West Virginians through the generations have marveled at the intermittent flashes of light that take place in the night skies of late spring and summer, as swarms of fireflies emerge from the ground to perform their annual bioluminescence-enhanced mating ritual.
While such displays can be spectacular, particularly if large populations of fireflies are involved, imagine viewing a light show created by thousands of lightning bugs all flashing at the same time, at the same intervals.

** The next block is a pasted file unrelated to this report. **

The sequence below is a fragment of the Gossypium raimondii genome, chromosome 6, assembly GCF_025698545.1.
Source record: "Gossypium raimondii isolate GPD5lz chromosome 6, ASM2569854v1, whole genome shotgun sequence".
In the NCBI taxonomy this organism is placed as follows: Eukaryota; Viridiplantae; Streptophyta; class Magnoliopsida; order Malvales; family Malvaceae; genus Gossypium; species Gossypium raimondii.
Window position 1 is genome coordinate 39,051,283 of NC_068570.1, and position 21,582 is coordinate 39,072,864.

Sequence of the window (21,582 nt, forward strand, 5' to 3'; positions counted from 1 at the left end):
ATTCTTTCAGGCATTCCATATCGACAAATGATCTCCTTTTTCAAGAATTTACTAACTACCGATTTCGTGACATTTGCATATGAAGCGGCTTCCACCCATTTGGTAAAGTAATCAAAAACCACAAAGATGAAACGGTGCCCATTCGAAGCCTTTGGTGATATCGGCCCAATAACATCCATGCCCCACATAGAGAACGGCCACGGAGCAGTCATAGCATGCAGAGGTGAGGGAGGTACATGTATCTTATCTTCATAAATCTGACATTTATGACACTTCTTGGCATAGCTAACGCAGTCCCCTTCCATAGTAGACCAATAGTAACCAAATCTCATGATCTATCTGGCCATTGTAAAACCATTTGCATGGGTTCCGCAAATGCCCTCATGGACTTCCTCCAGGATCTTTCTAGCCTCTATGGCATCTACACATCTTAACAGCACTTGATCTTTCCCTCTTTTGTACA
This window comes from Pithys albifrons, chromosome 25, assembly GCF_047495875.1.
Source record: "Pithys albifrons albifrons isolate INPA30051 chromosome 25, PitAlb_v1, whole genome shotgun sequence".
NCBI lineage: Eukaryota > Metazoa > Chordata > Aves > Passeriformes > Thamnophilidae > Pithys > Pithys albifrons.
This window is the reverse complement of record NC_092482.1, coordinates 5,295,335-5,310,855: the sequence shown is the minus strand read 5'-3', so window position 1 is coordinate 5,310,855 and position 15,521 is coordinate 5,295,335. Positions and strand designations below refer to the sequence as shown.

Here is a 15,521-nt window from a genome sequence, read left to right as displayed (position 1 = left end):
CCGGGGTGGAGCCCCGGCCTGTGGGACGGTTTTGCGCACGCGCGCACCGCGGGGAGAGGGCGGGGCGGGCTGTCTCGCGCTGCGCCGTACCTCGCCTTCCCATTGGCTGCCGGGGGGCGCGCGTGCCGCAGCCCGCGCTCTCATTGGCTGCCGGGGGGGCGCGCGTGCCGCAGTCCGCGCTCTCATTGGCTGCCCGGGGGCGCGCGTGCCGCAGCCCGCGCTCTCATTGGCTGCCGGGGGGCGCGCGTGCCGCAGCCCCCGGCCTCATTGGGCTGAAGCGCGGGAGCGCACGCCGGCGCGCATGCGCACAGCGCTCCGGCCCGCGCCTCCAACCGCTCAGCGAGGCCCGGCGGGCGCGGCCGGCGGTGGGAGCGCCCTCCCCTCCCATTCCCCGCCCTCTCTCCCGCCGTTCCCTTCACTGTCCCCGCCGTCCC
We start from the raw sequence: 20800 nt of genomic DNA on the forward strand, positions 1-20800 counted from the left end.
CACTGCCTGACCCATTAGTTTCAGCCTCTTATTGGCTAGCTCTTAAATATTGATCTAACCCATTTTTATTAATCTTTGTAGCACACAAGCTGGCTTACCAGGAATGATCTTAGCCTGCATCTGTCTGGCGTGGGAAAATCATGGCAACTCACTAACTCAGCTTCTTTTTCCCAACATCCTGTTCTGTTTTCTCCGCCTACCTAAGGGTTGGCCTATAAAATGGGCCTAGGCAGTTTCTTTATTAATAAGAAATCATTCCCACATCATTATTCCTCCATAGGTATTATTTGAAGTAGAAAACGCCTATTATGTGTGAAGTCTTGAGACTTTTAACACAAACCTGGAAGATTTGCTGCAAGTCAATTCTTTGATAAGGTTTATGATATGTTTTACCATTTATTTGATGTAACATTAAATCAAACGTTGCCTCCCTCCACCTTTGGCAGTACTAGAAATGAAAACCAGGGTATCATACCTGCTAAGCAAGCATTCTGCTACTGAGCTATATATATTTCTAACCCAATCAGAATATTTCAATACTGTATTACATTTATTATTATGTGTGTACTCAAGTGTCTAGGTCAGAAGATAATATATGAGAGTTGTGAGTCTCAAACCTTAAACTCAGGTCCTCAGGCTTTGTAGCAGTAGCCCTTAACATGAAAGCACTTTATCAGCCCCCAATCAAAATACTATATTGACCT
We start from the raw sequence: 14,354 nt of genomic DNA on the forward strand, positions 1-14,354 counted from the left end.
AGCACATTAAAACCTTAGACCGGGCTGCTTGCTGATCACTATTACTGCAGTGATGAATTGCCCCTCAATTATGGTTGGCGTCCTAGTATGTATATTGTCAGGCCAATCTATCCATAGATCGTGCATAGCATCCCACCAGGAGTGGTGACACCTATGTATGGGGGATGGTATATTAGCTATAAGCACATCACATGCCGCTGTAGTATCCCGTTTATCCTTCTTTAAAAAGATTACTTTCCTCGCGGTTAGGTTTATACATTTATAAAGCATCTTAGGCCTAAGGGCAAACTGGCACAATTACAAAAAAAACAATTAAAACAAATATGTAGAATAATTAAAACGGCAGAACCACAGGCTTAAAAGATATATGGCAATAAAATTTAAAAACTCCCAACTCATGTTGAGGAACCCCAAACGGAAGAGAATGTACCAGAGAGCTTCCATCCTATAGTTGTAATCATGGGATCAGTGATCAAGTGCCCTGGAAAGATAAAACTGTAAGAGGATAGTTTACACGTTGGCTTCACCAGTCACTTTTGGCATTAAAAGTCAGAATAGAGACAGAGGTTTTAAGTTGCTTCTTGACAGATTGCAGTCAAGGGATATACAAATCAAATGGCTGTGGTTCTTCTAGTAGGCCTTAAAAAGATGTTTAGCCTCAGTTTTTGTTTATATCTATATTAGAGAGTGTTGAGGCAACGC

Such displays are created by synchronous fireflies, members of two or three of the 2,000 species of fireflies known to exist in North America. Until recently, synchronous fireflies could be found on public lands in the U.S. only in portions of Great Smoky Mountains National Park in Tennessee, Pennsylvania’s Allegheny National Forest, the Oak Ridge Wildlife Management Area in east Tennessee, and South Carolina’s Congaree National Park.
As of this year, Watoga State Park in